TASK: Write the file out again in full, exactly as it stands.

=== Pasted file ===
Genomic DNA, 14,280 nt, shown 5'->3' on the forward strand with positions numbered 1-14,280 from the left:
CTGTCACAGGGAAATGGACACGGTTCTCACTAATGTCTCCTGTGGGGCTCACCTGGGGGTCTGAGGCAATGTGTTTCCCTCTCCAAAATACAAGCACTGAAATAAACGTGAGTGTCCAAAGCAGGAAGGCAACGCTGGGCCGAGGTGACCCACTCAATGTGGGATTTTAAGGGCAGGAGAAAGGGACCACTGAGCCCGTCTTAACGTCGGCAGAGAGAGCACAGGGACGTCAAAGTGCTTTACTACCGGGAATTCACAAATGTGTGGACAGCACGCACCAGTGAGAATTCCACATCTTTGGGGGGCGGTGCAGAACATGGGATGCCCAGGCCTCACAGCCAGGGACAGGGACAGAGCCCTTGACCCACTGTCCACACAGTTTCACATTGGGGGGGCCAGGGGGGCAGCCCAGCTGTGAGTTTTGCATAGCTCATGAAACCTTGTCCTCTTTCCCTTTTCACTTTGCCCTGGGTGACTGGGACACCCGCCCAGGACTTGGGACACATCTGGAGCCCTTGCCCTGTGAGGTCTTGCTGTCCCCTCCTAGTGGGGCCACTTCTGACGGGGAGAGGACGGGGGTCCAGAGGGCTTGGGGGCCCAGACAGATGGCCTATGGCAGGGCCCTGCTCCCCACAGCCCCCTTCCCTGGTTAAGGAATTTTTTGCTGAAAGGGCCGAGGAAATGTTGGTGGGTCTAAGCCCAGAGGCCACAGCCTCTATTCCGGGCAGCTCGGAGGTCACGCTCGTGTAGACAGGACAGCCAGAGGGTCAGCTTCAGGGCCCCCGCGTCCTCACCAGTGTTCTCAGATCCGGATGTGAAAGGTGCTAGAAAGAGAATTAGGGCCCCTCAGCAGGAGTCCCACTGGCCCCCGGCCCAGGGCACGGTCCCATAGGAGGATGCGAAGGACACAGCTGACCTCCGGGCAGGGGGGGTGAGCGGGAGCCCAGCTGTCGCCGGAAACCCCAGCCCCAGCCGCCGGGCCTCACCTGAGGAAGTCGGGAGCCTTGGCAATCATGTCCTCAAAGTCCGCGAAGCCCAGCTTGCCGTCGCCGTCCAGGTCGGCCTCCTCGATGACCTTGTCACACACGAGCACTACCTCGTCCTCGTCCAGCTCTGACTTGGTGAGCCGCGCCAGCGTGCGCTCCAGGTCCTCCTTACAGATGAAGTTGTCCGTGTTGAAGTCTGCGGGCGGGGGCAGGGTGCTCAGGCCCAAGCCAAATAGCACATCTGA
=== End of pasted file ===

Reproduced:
Genomic DNA, 14,280 nt, shown 5'->3' on the forward strand with positions numbered 1-14,280 from the left:
CTGTCACAGGGAAATGGACACGGTTCTCACTAATGTCTCCTGTGGGGCTCACCTGGGGGTCTGAGGCAATGTGTTTCCCTCTCCAAAATACAAGCACTGAAATAAACGTGAGTGTCCAAAGCAGGAAGGCAACGCTGGGCCGAGGTGACCCACTCAATGTGGGATTTTAAGGGCAGGAGAAAGGGACCACTGAGCCCGTCTTAACGTCGGCAGAGAGAGCACAGGGACGTCAAAGTGCTTTACTACCGGGAATTCACAAATGTGTGGACAGCACGCACCAGTGAGAATTCCACATCTTTGGGGGGCGGTGCAGAACATGGGATGCCCAGGCCTCACAGCCAGGGACAGGGACAGAGCCCTTGACCCACTGTCCACACAGTTTCACATTGGGGGGGCCAGGGGGGCAGCCCAGCTGTGAGTTTTGCATAGCTCATGAAACCTTGTCCTCTTTCCCTTTTCACTTTGCCCTGGGTGACTGGGACACCCGCCCAGGACTTGGGACACATCTGGAGCCCTTGCCCTGTGAGGTCTTGCTGTCCCCTCCTAGTGGGGCCACTTCTGACGGGGAGAGGACGGGGGTCCAGAGGGCTTGGGGGCCCAGACAGATGGCCTATGGCAGGGCCCTGCTCCCCACAGCCCCCTTCCCTGGTTAAGGAATTTTTTGCTGAAAGGGCCGAGGAAATGTTGGTGGGTCTAAGCCCAGAGGCCACAGCCTCTATTCCGGGCAGCTCGGAGGTCACGCTCGTGTAGACAGGACAGCCAGAGGGTCAGCTTCAGGGCCCCCGCGTCCTCACCAGTGTTCTCAGATCCGGATGTGAAAGGTGCTAGAAAGAGAATTAGGGCCCCTCAGCAGGAGTCCCACTGGCCCCCGGCCCAGGGCACGGTCCCATAGGAGGATGCGAAGGACACAGCTGACCTCCGGGCAGGGGGGGTGAGCGGGAGCCCAGCTGTCGCCGGAAACCCCAGCCCCAGCCGCCGGGCCTCACCTGAGGAAGTCGGGAGCCTTGGCAATCATGTCCTCAAAGTCCGCGAAGCCCAGCTTGCCGTCGCCGTCCAGGTCGGCCTCCTCGATGACCTTGTCACACACGAGCACTACCTCGTCCTCGTCCAGCTCTGACTTGGTGAGCCGCGCCAGCGTGCGCTCCAGGTCCTCCTTACAGATGAAGTTGTCCGTGTTGAAGTCTGCGGGCGGGGGCAGGGTGCTCAGGCCCAAGCCAAATAGCACATCTGA